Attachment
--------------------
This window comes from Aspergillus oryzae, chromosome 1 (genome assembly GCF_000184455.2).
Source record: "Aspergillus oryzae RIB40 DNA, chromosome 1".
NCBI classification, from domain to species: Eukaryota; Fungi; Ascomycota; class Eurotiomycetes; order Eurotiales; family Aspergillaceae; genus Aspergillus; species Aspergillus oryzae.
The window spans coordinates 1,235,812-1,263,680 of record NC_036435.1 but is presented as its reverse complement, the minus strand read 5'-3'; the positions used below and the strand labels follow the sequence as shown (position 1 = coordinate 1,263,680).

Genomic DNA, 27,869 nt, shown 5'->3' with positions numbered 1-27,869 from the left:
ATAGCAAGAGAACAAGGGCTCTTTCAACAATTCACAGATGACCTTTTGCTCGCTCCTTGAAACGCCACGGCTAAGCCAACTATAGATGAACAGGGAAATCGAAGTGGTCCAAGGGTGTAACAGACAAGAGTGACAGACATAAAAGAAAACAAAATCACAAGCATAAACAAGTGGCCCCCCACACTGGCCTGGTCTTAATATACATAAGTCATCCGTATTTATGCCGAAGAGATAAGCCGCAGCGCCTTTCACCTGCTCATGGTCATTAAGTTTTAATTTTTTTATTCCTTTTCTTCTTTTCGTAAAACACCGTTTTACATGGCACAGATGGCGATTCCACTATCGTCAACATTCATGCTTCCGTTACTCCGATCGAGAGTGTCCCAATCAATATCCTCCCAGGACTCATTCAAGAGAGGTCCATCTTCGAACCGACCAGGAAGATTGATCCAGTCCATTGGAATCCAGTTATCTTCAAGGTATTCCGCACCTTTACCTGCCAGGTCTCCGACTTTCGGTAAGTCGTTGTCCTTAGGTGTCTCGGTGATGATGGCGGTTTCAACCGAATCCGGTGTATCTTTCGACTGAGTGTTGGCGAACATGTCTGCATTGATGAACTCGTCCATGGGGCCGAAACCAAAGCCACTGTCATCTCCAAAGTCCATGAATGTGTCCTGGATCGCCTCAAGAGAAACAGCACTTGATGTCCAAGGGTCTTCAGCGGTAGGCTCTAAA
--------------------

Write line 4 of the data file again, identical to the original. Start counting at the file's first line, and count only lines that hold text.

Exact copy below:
The window spans coordinates 1,235,812-1,263,680 of record NC_036435.1 but is presented as its reverse complement, the minus strand read 5'-3'; the positions used below and the strand labels follow the sequence as shown (position 1 = coordinate 1,263,680).